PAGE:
1. With universal contraindications to MR.
  2. Prior arthroscopy or surgical intervention.
  3. Known joint disease like neoplasm, inflammatory or infectious disorder.
  4. History of old significant trauma to the currently injured knee.


Findings of specific local examination of injured knee were recorded in detail and a clinical diagnosis was established in all the cases. MR examination was done on all the patients and findings were documented as per proforma [Table 1].
Table 1: Proforma for documenting mri findings

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MRI technique

MR scan in all the patients included in this study was carried out on MAGNETOM Avanto 18 Channel 1.5 Tesla MR Machine by Siemens India Ltd.

Preparation of the patient

Articles such as jewelery, keys, credit cards, watches, coins, and other metallic objects were placed in the locker provided. Before starting the MR study, the procedure was explained to the patient in his/her vernacular language to allay the fear and the anxiety. Length of the study in magnet was communicated to the patient who varied from 20 min to 35 min.

Patient positioning

Patient was positioned supine and feet-first in the MR imager, with the knee to be imaged in approximately 100-150 degree external rotation to aid the imaging of the ACL in the sagittal plane. Studies were performed with a 5'/2-inch flat surface coil placed posterior to the knee of interest. The knee to be imaged was centered within the 16-cm field of view, including in the image both the suprapatellar bursa and the insertion of the patellar ligament on the tibial tubercle.

MRI protocol

Localizer was taken in axial, sagittal and coronal planes after making proper positioning of the patient. The MRI protocol consisted of PD (TE 45 TR 2800), T2W (TE 73 TR 5090) And fat suppressed T2W (TE 26 TR 5000) spin echo sequences in axial, sagittal and coronal planes. A 170-mm field of view and a 256 × 192 matrix with one signal average was used. The slice thickness was 4 mm. Additional T1W (TE 11 TR 495) and T2*GRE(TE 20 TR 36) sequences in the sagittal and coronal plane were obtained wherever these sequences were required.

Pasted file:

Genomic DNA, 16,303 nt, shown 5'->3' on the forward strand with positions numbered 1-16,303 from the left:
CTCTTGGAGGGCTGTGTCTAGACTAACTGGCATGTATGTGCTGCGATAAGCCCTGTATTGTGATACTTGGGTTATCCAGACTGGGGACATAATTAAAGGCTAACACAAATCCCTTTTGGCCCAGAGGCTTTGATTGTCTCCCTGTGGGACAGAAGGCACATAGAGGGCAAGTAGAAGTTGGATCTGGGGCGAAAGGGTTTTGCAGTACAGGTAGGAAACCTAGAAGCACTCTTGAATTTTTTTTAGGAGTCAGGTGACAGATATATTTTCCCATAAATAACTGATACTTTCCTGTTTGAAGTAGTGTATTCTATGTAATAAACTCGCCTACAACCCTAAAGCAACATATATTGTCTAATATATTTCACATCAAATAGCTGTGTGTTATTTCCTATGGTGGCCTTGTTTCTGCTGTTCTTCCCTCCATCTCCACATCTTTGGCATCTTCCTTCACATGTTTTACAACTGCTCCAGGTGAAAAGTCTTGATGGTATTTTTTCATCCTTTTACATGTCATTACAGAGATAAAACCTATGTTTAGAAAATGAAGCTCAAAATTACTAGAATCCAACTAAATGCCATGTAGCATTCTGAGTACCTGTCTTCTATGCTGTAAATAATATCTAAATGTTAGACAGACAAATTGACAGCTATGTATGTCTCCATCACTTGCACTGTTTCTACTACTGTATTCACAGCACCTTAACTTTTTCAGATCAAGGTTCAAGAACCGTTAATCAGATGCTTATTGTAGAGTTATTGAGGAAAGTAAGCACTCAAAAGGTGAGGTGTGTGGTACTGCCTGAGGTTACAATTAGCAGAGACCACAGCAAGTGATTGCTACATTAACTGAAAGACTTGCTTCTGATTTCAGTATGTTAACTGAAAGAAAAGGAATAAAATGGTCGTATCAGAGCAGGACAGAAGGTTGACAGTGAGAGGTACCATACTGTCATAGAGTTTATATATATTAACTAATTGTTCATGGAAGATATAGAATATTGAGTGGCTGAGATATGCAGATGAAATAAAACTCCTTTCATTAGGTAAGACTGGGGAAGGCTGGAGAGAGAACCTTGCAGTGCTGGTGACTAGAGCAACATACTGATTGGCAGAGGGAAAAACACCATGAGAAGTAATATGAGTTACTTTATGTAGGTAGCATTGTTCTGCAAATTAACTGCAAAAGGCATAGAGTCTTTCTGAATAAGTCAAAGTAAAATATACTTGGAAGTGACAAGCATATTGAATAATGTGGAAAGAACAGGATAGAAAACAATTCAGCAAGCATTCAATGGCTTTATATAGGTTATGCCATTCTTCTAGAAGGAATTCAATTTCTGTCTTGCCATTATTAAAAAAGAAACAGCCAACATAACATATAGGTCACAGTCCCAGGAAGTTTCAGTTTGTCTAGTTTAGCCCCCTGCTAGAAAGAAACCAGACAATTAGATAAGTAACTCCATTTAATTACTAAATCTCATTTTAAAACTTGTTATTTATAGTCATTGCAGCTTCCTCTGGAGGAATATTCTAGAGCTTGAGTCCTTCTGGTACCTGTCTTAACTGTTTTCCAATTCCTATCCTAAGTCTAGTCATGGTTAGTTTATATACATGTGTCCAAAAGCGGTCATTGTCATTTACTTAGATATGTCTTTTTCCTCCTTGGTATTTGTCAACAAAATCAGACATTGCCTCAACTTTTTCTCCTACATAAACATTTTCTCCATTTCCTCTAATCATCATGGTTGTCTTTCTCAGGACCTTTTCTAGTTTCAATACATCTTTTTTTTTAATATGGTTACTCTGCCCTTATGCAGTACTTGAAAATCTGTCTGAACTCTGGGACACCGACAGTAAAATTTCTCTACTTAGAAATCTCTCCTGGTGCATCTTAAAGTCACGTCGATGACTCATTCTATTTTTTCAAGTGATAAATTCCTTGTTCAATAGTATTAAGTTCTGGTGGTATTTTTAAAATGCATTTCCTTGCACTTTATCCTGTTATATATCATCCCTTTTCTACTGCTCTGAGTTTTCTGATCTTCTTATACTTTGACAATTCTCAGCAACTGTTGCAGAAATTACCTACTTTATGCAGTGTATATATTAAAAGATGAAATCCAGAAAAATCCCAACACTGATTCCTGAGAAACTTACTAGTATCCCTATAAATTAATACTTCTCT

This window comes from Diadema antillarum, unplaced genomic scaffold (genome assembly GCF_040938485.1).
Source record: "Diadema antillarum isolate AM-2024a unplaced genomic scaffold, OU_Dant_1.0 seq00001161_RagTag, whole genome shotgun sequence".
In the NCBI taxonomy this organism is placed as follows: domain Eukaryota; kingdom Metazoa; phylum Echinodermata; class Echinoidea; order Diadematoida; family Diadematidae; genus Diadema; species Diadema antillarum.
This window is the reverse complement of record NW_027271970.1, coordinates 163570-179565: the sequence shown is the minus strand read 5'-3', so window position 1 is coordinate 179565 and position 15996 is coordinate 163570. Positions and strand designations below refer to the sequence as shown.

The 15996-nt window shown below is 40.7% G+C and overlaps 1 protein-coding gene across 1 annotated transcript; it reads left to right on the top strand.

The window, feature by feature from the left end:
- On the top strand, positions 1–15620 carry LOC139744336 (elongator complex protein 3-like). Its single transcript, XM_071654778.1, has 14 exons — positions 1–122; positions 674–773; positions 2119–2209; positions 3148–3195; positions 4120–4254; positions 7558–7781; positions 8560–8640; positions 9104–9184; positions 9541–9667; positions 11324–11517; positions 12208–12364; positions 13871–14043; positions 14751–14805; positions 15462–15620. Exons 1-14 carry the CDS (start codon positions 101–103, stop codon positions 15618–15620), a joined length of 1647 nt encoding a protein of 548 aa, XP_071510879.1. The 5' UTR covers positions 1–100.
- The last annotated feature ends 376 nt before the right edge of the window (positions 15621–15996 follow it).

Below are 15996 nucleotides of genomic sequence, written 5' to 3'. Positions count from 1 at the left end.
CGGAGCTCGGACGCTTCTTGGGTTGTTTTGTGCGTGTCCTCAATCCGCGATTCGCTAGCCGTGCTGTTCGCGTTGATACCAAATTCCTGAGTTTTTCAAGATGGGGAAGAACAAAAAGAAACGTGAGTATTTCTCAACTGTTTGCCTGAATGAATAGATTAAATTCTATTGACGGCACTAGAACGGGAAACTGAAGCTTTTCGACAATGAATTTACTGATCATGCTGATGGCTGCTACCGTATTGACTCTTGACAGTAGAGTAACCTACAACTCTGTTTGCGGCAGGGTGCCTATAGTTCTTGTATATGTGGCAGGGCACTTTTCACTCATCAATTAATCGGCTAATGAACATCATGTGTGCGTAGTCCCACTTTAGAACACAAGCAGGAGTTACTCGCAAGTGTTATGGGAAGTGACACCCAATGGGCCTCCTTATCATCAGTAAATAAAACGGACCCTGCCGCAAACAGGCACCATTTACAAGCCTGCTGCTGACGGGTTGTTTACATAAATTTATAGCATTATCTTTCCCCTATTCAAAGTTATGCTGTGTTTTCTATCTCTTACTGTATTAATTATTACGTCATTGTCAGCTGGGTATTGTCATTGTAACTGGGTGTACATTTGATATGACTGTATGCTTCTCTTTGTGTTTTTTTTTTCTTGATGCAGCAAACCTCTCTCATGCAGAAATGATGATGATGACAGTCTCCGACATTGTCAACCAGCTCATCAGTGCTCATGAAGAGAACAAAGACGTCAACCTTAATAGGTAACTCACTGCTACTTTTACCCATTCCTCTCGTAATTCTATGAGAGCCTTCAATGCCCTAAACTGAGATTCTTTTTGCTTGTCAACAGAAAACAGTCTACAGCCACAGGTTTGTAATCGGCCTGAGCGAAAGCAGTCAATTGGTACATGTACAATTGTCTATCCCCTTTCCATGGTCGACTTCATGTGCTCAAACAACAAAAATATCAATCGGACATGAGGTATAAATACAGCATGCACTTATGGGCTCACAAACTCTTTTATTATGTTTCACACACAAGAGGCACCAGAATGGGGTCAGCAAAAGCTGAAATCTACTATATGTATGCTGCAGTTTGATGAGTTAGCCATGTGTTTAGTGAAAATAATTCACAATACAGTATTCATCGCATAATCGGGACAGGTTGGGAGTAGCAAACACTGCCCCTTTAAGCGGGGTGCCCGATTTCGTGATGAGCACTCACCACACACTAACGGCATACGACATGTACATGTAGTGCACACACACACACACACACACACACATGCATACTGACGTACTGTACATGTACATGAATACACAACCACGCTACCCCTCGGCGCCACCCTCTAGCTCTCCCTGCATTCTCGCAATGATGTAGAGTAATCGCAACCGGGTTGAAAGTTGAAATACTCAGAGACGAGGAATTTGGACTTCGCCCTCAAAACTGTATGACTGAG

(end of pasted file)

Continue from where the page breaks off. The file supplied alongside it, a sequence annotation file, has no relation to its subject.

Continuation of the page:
The images were interpreted by two qualified radiologists individually who had experience of about ten years in this field. All Clinical and MR Imaging findings were recorded as per proforma and subsequent analysis for comparison was undertaken.


  Results Top


Specific history and relevant clinical examination of injured knee was done in all 50 patients and a clinical diagnosis was established. All of them underwent a dedicated MR knee examination as per the protocol. The final diagnosis was established when the findings were unequivocal on MRI or when MRI findings were confirmed on arthroscopy which 30 patients underwent.

The percentage correlation between clinical and MRI findings regarding presence or absence of ligament/meniscus tear was highest in case of PCL tears which came out to be 94% [Table 2]. Least correlation was found in Medial meniscus (MM) tears [Table 3]. Correlation was 76% for ACL injury [Table 4], 82 and 88% for Medial Collateral ligament (MCL) and Lateral Collateral ligament (LCL) injuries respectively and 81% for Lateral meniscus (LM) tears.

Single ligament injury (48%) was more common as compared to multiple ligament injury (30%). ACL injury resulted more often in complete tear than partial tear.
Table 2: Correlation of clinical and MRI findings in PCL injuries

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Table 3: Correlation of clinical and MRI findings in medial meniscus (MM) injuries

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Table 4: Correlation of clinical and MRI findings in ACL injuries

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In ligament injuries, intrasubstance tears were more common than attachment site tears.

Amongst ligament and meniscus injuries, ACL had the highest incidence of tears (72%) followed by MM tears (36%) [Table 5].
Table 5: Incidence of ligament and meniscus tears

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In meniscus injuries, most common site of meniscus tear was both posterior horn and body [Table 6].
Table 6: Breakdown of 26 meniscus tears according to the site involved